Signed,

Residents of Greater Cleveland

Sign this letter by writing your full name and city in the comments section below.

74 thoughts on “Sign our Open Letter!

  1. The different standards of policing applied to people of color continues to be our national shame. You can still support police officers while holding them to high standards of integrity and ethics. I’d argue that is the only *true* way to support any important insitution. We can and must do better. – Sean Anderson, Westlake, Ohio

  2. Too many cops by breaking procedures create situations where they can claim fear for their lives.
    Stop escalations and de escalate situations as you’re trained and keep yourself safe so you dont have to feel the need to murder anyone.

  3. We have higher standards for Cleveland police. No Loehmann. No Garmbach. The consent decree matters. Use of force policy has changed.
    Detroit Shoreway – Cleveland

  4. I cannot say this any better, so I repeat: “In closing, we ask you for the City of Cleveland to stay strong in not re-admitting Loehmann to the force, to consider a different disciplinary outcome for Officer Garmbach which will be safer for community residents, to work with supervising officers to impose penalties across all violations consistent with new policy standards, and to ensure that union bargaining does not undercut these important reforms.”

    Sincerely,

    Myrtle (Mitsi) Wagner
    homeowner in 44113 for 47 years

  5. This is beautifully and thoughtfully written. Thank you for advocating for our beloved city and our citizens.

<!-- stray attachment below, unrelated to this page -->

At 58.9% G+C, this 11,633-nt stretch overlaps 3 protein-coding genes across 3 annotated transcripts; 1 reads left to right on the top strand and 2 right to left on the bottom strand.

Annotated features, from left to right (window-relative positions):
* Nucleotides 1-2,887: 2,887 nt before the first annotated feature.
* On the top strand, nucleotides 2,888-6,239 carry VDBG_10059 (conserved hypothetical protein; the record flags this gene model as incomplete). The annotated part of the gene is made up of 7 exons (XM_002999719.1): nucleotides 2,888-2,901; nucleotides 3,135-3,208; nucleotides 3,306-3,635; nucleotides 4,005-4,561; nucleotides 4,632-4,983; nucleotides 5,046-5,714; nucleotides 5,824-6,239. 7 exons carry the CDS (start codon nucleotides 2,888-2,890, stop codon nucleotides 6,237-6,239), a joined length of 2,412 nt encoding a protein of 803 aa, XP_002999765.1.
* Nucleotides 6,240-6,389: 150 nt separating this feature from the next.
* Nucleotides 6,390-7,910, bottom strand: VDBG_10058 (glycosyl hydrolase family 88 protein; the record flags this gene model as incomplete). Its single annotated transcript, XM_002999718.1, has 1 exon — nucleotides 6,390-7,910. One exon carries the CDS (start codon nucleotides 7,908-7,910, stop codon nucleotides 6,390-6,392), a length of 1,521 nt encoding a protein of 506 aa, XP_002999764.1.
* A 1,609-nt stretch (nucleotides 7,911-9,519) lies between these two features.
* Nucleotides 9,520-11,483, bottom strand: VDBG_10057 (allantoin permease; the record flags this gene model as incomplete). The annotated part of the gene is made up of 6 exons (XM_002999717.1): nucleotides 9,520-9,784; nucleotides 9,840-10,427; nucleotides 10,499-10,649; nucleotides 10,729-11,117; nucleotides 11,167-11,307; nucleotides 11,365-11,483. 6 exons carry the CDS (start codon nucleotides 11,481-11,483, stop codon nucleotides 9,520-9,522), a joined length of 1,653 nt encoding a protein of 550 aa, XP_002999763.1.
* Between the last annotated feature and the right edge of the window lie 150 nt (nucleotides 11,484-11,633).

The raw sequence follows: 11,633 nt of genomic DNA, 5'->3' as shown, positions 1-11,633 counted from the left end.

Jessica Ang
    Lakewood, OH

  6. The city police are supposed to protect and serve the city’s residents. We cannot trust police to do so unless and until they demonstrate a real commitment to the reform process by applying it all the time and especially at times like this. Callie Dendrinos, Lakewood

  7. I emphasize this line in the letter: “Every lack of accountability creates trauma and insecurity on all sides”. The actions of these two officers put each member of the community and each police officer at increased risk of harm. Loehmann was unfit for the job before even being hired. He has proved that, and being terminated is the only logical step. Garmbach may be safe behind a desk, but his decision making is greatly called into question.

    We must stop allowing racially biased fears from being acceptable motives for murdering our black and brown friends. Please insist that police cultural shift is instituted. Only firing will make it a priority for all police officers.

  8. Until there are better laws to enforce, “good policing” will remain an oxymoron. Still, even within the context of enforcing unjust laws, most law enforcement officers seem capable of distinguishing between policing that maintains order and policing that is outright murderous. Officer Garmbach orchestrated a situation that made lethal force inevitable. It’s an outrage for him to remain on the force. He and Loehman must be kept to desk duty while this is resolved.

  9. Officers who fail to follow policy and best practices – particularly when engaging people of color – MUST be held accountable.

  10. I whileheartedly support this letter. I am appalled that this letter even needs to be written. Thise officers should have been let go long ago. Bridget Crist, Lakewood

  11. Better police policy and culture will make for a better work environment for police as well as improving safety for the citizens they are pledged to protect and serve. This is a system problem, and we all need to contribute to the solutions, plural.

  12. No one should be afraid of the police. Only high standards of ethical conduct and human compassion are acceptable.

  13. The residents of Cleveland have a right to expect police officers will be held to high standards of conduct. If the current system does not include accountability for actions, we need to work to improve it.
    Cleveland

  14. Let’s make this great city a shining example of justice and peace. Kathryn Matthews, resident of the city of Cleveland

  15. My Dad was a Cleveland Policeman for 35 years. If he were alive, he would be signing this letter.
    He despised violence of any kind and worked to create a department that was morally just and fair. He protected without creating fear. I am signing for me and for him.